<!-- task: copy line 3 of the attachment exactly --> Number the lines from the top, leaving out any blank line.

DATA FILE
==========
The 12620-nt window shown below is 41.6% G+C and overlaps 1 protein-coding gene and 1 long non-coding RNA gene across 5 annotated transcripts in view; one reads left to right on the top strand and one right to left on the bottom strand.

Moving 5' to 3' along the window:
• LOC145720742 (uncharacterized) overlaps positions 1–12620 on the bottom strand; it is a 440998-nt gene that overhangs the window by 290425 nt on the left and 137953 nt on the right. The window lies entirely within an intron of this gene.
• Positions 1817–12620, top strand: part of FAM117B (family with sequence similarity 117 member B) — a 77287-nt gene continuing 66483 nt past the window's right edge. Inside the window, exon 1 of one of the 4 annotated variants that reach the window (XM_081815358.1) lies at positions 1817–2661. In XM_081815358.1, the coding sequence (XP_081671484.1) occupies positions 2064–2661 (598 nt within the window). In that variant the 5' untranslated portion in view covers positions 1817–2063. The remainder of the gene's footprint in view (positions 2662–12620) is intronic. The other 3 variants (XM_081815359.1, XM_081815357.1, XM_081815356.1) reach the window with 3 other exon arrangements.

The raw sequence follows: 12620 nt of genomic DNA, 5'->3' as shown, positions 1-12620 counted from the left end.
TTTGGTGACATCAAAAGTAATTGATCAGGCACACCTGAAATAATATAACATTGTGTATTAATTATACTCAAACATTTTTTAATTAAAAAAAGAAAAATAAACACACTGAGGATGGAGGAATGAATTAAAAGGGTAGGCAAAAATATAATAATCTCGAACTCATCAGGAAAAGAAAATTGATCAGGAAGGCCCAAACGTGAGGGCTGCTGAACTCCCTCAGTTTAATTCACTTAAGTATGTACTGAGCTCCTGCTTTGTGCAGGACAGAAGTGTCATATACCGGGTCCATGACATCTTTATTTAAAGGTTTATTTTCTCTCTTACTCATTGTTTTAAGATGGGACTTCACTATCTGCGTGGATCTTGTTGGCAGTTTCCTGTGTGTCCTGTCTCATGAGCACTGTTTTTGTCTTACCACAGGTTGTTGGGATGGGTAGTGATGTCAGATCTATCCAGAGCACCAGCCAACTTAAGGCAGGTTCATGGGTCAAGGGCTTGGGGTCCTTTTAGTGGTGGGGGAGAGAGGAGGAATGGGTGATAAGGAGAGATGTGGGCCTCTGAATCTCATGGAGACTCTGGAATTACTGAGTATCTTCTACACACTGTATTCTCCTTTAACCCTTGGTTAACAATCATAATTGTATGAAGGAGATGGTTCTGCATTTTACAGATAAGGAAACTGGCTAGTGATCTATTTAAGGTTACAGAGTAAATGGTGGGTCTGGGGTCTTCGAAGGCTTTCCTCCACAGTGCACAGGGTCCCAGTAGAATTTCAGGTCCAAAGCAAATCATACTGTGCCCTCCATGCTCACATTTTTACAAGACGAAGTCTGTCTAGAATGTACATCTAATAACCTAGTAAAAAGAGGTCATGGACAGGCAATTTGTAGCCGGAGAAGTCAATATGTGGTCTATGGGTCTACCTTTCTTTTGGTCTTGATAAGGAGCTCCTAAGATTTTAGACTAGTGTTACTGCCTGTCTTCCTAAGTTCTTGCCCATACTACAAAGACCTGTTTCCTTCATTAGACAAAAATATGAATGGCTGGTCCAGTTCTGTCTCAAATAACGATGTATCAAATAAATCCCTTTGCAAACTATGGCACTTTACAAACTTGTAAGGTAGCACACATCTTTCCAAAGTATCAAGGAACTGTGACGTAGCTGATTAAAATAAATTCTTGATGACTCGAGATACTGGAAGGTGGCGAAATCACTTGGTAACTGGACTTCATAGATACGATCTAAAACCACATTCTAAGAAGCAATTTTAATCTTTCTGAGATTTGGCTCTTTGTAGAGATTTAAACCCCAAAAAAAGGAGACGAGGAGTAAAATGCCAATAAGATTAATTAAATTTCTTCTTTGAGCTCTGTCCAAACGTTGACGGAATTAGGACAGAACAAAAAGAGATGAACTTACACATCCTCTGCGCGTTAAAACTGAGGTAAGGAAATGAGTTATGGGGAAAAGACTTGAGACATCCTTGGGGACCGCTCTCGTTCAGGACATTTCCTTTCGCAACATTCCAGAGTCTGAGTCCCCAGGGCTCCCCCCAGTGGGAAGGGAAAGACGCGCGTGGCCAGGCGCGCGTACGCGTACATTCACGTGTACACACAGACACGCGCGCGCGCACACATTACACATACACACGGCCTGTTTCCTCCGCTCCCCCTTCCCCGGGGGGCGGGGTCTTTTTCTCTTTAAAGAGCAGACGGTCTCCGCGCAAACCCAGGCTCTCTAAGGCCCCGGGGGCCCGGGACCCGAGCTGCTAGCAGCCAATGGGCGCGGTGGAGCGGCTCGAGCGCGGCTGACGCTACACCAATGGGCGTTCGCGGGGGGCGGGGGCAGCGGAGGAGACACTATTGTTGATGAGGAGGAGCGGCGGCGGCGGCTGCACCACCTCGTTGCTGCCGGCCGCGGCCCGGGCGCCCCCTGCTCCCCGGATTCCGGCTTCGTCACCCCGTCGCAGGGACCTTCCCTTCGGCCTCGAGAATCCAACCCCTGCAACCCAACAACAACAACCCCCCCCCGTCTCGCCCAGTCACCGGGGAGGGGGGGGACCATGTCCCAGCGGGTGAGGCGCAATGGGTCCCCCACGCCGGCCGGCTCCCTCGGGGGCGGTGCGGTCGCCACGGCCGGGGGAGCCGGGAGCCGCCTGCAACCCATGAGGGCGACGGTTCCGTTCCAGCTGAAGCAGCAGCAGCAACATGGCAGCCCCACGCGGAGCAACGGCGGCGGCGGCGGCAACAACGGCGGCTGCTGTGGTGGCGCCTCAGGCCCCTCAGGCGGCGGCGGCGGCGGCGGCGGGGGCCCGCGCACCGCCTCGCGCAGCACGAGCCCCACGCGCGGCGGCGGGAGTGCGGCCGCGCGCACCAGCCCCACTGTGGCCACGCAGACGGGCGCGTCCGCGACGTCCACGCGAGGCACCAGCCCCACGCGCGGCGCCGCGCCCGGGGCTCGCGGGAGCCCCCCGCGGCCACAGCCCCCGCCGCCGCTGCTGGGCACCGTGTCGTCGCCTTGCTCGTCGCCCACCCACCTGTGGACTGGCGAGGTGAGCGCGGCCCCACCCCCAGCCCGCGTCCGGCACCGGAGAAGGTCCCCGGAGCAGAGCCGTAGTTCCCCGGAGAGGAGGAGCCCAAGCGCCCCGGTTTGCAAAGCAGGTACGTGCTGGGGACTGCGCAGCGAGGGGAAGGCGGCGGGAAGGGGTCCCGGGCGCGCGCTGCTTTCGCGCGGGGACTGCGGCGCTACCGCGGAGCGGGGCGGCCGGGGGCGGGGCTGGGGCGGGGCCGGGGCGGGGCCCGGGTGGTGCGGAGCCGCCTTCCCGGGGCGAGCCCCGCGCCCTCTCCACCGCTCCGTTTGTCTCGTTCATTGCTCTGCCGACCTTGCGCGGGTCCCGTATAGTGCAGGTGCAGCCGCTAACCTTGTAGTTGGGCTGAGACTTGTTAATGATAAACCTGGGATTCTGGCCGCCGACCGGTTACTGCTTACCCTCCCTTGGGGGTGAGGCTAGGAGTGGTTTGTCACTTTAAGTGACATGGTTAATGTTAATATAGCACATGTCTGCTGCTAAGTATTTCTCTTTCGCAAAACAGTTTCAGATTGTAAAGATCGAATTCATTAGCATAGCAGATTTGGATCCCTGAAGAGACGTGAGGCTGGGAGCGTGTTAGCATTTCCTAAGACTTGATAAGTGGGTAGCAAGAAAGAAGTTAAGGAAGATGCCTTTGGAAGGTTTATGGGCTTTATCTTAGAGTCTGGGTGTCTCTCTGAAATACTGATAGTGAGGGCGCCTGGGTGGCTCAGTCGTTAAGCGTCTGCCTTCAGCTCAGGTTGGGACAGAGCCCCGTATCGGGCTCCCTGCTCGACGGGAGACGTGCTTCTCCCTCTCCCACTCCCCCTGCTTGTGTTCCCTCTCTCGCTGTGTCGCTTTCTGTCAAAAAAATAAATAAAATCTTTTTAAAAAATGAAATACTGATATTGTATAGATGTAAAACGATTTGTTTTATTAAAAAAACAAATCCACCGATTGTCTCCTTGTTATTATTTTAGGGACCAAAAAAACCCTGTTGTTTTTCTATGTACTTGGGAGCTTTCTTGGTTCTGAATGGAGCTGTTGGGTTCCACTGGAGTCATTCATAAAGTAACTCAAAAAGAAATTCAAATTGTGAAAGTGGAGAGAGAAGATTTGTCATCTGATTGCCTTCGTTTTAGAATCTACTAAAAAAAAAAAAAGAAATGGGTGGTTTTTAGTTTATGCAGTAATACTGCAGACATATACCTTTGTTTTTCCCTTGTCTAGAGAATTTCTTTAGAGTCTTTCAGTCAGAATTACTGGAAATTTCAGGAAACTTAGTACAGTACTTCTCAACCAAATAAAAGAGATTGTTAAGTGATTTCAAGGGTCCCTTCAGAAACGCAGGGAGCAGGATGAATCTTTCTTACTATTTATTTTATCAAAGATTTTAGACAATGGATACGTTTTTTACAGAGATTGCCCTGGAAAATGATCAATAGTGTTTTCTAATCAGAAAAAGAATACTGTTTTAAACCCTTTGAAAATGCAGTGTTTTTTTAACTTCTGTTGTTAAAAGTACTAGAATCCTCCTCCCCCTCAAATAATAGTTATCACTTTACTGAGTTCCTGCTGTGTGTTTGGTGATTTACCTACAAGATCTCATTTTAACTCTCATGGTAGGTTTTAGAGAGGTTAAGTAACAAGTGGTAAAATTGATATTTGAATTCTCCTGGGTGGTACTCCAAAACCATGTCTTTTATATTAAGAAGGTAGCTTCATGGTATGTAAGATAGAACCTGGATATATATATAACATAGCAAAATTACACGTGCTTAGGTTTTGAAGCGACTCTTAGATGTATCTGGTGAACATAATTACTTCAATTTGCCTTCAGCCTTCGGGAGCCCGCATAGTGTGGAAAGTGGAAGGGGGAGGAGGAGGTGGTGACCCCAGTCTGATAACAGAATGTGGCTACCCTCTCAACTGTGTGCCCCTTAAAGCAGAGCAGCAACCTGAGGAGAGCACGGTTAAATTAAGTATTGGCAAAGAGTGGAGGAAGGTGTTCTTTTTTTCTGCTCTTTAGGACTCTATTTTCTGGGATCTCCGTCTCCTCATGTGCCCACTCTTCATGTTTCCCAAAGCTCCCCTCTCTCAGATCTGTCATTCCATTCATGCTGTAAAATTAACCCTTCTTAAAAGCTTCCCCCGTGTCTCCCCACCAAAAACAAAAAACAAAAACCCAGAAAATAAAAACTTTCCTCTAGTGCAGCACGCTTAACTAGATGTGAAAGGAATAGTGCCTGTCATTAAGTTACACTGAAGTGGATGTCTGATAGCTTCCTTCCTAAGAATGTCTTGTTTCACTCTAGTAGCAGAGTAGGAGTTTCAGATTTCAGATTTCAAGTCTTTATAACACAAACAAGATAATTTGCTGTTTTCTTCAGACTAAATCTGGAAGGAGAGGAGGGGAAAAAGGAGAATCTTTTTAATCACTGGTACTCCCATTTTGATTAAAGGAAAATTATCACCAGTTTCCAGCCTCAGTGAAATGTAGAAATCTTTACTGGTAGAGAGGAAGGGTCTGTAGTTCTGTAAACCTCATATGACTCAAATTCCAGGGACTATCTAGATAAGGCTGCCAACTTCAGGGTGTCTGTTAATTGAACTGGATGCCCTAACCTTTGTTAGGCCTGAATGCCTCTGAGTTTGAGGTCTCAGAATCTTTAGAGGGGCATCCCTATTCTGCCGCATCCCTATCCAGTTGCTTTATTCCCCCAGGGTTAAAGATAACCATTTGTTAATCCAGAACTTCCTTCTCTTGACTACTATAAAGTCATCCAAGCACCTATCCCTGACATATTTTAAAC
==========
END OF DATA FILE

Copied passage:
• LOC145720742 (uncharacterized) overlaps positions 1–12620 on the bottom strand; it is a 440998-nt gene that overhangs the window by 290425 nt on the left and 137953 nt on the right. The window lies entirely within an intron of this gene.